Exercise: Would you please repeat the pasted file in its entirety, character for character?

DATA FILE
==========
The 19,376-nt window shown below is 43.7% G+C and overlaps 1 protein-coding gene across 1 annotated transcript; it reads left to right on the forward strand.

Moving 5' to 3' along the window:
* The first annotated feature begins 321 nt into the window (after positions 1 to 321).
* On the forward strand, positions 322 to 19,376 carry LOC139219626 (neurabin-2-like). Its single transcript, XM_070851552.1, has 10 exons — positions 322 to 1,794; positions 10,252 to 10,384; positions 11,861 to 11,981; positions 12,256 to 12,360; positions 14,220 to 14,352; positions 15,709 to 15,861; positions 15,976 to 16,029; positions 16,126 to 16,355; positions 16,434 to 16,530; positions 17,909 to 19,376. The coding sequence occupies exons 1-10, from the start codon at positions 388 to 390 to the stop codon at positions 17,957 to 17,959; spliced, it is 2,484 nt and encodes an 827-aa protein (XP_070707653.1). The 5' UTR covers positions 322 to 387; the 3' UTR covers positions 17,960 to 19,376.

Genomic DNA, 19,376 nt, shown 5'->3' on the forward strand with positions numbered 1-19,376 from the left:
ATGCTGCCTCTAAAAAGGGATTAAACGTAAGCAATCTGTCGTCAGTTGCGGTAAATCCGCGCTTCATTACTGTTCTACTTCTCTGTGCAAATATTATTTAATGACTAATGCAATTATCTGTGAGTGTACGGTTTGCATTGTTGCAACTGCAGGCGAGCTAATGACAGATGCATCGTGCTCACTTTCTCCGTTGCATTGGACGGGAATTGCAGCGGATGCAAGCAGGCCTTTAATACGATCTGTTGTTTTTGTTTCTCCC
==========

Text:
The 19,376-nt window shown below is 43.7% G+C and overlaps 1 protein-coding gene across 1 annotated transcript; it reads left to right on the forward strand.

Moving 5' to 3' along the window:
* The first annotated feature begins 321 nt into the window (after positions 1 to 321).
* On the forward strand, positions 322 to 19,376 carry LOC139219626 (neurabin-2-like). Its single transcript, XM_070851552.1, has 10 exons — positions 322 to 1,794; positions 10,252 to 10,384; positions 11,861 to 11,981; positions 12,256 to 12,360; positions 14,220 to 14,352; positions 15,709 to 15,861; positions 15,976 to 16,029; positions 16,126 to 16,355; positions 16,434 to 16,530; positions 17,909 to 19,376. The coding sequence occupies exons 1-10, from the start codon at positions 388 to 390 to the stop codon at positions 17,957 to 17,959; spliced, it is 2,484 nt and encodes an 827-aa protein (XP_070707653.1). The 5' UTR covers positions 322 to 387; the 3' UTR covers positions 17,960 to 19,376.

Genomic DNA, 19,376 nt, shown 5'->3' on the forward strand with positions numbered 1-19,376 from the left:
ATGCTGCCTCTAAAAAGGGATTAAACGTAAGCAATCTGTCGTCAGTTGCGGTAAATCCGCGCTTCATTACTGTTCTACTTCTCTGTGCAAATATTATTTAATGACTAATGCAATTATCTGTGAGTGTACGGTTTGCATTGTTGCAACTGCAGGCGAGCTAATGACAGATGCATCGTGCTCACTTTCTCCGTTGCATTGGACGGGAATTGCAGCGGATGCAAGCAGGCCTTTAATACGATCTGTTGTTTTTGTTTCTCCC